Independent city (United States)
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In the United States, an independent city is a city that is not in the territory of any county or counties with exceptions noted below. Of the 41 independent U.S. cities, 38 are in Virginia, whose state constitution makes them a special case. The three independent cities outside Virginia are Baltimore, Maryland; St. Louis, Missouri; and Carson City, Nevada. The U.S. Census Bureau uses counties as its base unit for presentation of statistical information, and treats independent cities as county equivalents for those purposes. The most populous of them is Baltimore, Maryland.
In the Commonwealth of Virginia, all municipalities incorporated as "cities" have been "independent cities", also called "free cities", since 1871, when a revised state constitution took effect following the American Civil War and the creation of West Virginia. Virginia's thirty-eight independent cities are not politically part of a county, even though geographically they may be completely surrounded by one. An independent city in Virginia may serve as the county seat of an adjacent county, even though the city by definition is not part of that county. Some other Virginia municipalities, even though they may be more populous than some existing independent cities, are incorporated towns. These towns always form part of a county. Incorporated towns have limited powers, varying by each charter. They typically share many aspects such as courts and public school divisions with the county they are within.
In the Commonwealth of Virginia, there are two classes of city. The primary difference relates to the court system. A first-class city (e.g., Richmond) has its own District Court and also its own Circuit Court. A second-class city (e.g. Norton or Emporia) has its own District Courts, but not its own Circuit Court. As a second-class city, Fairfax shares a Circuit Court with Fairfax County, while Falls Church shares a Circuit Court with adjacent Arlington County. In Virginia, a District Court is not a court of record, so all cases are heard by a judge; all jury trials are heard in a Circuit Court.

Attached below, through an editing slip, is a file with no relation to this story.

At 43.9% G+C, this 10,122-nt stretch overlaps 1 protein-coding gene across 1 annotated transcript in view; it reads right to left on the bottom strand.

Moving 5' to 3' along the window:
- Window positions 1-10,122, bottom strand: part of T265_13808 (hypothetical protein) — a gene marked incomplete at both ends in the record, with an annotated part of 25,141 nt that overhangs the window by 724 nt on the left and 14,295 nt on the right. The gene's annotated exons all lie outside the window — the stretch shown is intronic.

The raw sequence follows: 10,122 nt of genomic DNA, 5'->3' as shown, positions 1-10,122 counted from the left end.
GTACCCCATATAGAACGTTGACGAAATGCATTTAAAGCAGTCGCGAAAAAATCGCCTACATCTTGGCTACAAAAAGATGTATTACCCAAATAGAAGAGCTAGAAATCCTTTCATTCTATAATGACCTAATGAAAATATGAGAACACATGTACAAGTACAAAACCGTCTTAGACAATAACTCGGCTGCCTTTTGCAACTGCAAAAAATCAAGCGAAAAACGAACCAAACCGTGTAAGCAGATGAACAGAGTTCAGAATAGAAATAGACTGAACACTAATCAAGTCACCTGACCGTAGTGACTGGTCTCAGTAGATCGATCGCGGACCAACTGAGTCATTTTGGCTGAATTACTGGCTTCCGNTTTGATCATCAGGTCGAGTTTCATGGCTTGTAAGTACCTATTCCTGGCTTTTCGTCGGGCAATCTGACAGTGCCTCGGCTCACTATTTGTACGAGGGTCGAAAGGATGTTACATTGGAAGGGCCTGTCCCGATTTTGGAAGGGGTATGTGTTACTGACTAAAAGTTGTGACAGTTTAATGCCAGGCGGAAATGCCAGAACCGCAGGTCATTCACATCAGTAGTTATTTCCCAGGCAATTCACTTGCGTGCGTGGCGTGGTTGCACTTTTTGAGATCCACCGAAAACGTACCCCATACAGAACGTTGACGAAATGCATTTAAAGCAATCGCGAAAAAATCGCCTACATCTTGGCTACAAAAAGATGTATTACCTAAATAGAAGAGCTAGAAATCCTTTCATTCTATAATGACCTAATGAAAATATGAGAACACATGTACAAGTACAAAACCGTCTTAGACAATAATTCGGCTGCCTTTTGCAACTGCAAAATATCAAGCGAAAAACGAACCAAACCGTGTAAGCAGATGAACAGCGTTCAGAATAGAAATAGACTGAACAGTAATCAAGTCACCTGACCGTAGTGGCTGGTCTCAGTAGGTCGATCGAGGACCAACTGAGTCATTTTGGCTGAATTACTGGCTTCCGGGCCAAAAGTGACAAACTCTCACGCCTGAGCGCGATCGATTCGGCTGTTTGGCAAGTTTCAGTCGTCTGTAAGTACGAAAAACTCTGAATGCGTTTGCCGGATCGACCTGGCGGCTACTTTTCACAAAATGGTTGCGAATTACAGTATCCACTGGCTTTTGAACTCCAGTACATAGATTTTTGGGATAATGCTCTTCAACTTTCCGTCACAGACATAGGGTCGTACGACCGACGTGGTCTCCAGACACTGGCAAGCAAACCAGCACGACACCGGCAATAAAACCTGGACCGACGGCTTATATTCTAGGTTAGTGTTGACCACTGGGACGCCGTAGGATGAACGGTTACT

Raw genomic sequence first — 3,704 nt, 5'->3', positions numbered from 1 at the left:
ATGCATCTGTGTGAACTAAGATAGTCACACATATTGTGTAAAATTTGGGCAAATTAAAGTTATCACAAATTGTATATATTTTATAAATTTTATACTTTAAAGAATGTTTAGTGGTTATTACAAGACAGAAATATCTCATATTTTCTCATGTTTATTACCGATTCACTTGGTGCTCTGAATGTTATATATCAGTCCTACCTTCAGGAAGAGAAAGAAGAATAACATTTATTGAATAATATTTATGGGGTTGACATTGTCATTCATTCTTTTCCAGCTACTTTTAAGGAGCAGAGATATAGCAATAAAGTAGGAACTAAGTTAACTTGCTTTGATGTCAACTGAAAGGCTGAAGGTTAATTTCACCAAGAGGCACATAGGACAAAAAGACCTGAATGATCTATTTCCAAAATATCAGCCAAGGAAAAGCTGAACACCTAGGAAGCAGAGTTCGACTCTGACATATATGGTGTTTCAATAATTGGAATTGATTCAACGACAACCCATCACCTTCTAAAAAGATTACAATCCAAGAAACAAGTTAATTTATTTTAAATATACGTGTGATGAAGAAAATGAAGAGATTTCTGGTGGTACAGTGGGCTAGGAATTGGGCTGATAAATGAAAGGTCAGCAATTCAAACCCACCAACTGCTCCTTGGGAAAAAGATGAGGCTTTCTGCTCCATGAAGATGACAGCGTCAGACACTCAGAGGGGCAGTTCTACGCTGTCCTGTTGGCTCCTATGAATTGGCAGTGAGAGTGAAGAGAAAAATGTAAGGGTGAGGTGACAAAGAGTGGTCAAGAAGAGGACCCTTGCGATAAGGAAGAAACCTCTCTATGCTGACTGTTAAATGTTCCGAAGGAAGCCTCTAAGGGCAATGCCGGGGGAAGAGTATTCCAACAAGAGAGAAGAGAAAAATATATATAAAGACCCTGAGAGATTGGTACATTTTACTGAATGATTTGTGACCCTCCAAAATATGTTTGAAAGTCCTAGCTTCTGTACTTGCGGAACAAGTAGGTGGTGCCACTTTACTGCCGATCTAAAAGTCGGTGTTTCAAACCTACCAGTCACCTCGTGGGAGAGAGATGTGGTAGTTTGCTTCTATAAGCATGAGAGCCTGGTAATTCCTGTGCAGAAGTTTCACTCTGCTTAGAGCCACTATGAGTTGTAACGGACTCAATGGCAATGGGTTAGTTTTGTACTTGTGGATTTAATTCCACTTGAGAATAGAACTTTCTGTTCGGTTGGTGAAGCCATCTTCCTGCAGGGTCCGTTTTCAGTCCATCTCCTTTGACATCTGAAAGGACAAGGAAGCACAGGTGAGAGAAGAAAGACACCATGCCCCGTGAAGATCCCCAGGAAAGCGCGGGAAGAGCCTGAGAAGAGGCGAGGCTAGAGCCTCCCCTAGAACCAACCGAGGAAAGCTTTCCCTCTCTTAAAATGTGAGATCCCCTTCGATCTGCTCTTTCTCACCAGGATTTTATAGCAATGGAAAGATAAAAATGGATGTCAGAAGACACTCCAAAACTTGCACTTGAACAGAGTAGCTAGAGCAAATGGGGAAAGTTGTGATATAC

Three older Virginia counties, whose origins go back to the original eight shires of Virginia formed in 1634 in the Colony of Virginia, have or had the word city in their names; politically, however, they are counties. The independent cities were formed to centralize trading and legal matters as the older system of merchant ships cruising from plantation to plantation was inefficient. The colonial capital of Williamsburg was created for this reason, being a port for the James River. Two of these counties are Charles City County and James City County, whose names originated with earlier "incorporations" created in 1619 by the Virginia Company as Charles Cittie and James Cittie. Another was Elizabeth City County, originally part of the older Elizabeth Cittie, which became extinct in 1952 when it was consolidated politically by mutual consent with the small City of Hampton, the county seat, and the Town of Phoebus to reform and expand into the current independent city of Hampton, Virginia, one of the large cities of Virginia.
Former independent cities, now extinct, that were long extant in Virginia include:
- Bedford, which gave up its city charter in 2013, and is now an incorporated town in Bedford County.
- Clifton Forge, which gave up its city charter in 2001, and is now an incorporated town in Alleghany County.
- Manchester, which was consolidated by mutual agreement with the City of Richmond in 1910.
- South Boston, which gave up its city charter in 1994, and is now an incorporated town in Halifax County.
- South Norfolk, which merged with Norfolk County in 1963 to form the City of Chesapeake.
Two other independent cities existed only for a short time:
- Nansemond, created from the former Nansemond County in 1972, was merged in 1974 with the then-City of Suffolk and three unincorporated towns within the county's former boundaries, to form today's City of Suffolk.